Gulf Air is currently running at 80 per cent seat load factors having achieved 80pc restoration of 2019 levels in terms of passenger numbers, the airline’s chief executive has said.
Addressing a Press conference on the sidelines of the International Air Transport Association (IATA) World Passenger Symposium at the Gulf Hotel Bahrain, Convention and Spa, Captain Waleed Al Alawi said yesterday that it was heartening to see the recovery of the aviation sector gaining momentum after the difficult years of the Covid-19 pandemic, despite headwinds like high inflation, high fuel prices and the conflict in Ukraine.
The top official said he was in agreement with IATA’s expectation of the overall industry getting back to 2019 levels by 2024.
The load factor is a metric used in the airline industry that measures the percentage of available seating capacity that has been filled with passengers.
Declining to provide details on the upcoming launch of new destinations, Capt Al Alawi said Bahrain’s national carrier was on track with expansion plans in keeping with its boutique strategy
“We are going to see a resumption in deliveries of the Airbus A320neo jets and Boeing 787-9 Dreamliners we had ordered earlier, with at least one narrow-body jet joining the fleet this year and more to come next year. This would enable the launch of several new destinations next year,” he said.
The airline has added Milan, Rome, Manchester and Nice to its summer schedule this year and also announced operations to Mykonos and Santorini in Greece, Malaga in Spain, Sharm Al Sheikh and Alexandria in Egypt, and Salalah in Oman.
Capt Al Alawi was also hopeful of a correction in airfares, which have shot up recently, saying he expected an early end to the conflict in Ukraine which would bring down the price of jet fuel.
He also emphasised that aviation is an integral part of the economy of Bahrain and reconnecting the world again is a key element of Gulf Air’s strategy.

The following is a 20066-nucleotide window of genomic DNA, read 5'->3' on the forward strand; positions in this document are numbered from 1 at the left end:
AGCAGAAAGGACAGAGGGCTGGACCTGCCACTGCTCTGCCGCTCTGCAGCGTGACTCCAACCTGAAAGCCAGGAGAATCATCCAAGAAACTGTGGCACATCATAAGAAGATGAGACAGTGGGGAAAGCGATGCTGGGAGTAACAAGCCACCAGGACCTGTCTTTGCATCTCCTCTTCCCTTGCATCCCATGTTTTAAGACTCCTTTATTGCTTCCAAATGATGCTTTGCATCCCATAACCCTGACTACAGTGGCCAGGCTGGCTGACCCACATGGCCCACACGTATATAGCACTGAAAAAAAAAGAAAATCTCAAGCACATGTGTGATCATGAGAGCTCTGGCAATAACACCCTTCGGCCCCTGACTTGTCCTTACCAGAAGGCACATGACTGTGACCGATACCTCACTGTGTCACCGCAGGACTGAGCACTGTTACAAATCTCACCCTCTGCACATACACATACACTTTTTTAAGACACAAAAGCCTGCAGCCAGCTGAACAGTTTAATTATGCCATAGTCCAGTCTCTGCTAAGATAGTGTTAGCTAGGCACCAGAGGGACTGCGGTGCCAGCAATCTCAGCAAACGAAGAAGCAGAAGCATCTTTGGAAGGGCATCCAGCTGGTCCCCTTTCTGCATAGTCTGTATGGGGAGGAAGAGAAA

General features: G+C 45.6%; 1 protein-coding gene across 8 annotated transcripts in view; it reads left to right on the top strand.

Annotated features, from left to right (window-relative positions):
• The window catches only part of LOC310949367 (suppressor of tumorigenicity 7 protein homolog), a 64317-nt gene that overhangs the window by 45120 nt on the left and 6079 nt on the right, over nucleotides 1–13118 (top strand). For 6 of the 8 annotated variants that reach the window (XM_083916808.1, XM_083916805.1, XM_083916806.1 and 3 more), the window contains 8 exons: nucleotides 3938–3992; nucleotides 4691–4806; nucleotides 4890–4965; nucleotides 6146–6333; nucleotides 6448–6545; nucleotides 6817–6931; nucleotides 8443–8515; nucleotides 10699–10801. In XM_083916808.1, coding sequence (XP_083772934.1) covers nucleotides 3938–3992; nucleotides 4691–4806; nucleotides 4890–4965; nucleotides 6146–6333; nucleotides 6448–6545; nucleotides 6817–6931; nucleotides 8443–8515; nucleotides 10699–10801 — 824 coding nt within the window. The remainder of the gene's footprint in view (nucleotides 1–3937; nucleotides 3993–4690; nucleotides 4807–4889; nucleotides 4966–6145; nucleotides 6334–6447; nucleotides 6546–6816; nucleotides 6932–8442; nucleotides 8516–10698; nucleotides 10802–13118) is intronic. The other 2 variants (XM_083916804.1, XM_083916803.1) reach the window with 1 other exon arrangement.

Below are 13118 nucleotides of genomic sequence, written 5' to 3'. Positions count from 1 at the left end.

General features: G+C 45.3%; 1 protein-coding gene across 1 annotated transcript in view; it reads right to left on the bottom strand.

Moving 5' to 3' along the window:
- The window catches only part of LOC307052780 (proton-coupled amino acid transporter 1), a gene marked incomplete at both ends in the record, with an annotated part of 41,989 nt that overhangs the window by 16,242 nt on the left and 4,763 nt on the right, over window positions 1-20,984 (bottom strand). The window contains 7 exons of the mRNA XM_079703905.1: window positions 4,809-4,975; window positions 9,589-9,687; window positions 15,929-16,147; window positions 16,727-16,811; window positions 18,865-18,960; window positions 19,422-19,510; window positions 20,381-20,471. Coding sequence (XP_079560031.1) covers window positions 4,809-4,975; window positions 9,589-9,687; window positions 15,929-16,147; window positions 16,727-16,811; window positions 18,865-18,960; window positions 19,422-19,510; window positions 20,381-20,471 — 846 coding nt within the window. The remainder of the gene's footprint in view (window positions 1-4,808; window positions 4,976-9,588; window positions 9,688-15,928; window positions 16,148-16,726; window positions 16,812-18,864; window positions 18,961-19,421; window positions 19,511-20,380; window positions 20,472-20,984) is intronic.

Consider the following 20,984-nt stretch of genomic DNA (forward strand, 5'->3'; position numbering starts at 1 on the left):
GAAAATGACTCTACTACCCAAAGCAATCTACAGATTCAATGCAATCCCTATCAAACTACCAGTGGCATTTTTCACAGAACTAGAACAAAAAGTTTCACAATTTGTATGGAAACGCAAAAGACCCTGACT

Also addressing the Press conference was Willie Walsh, director general of IATA, who highlighted the devastating impact of the pandemic noting that at the end of 2022, the industry will have lost around $190 billion during the three years.
He said the industry needed to learn from its failings during the pandemic where a lack of harmonisation in travel rules and procedures led to a delay in recovery of air traffic.
“Travel during Covid-19 was complex, cumbersome and time-consuming due to government-imposed travel requirements,” he explained.
“Like any business, airlines are most successful when they meet customer expectations. Global standards help to facilitate this. The challenge is ensuring the standards keep pace with technology-driven innovations and evolving customer demands around digital.
“Air travellers expect transparency wherever they shop for fares, and other airline products, customised offers; bag tracking and contactless processing at airports. They expect technologies like biometric identification and smartphones to shorten wait times,” Mr Walsh explained.
The three-day symposium running until tomorrow under the theme ‘Unlocking Value Creation by Putting the Customer First’ features speakers from local government, airline senior leaders and industry experts exchanging knowledge and expertise towards the future of the industry during the post-pandemic phase.
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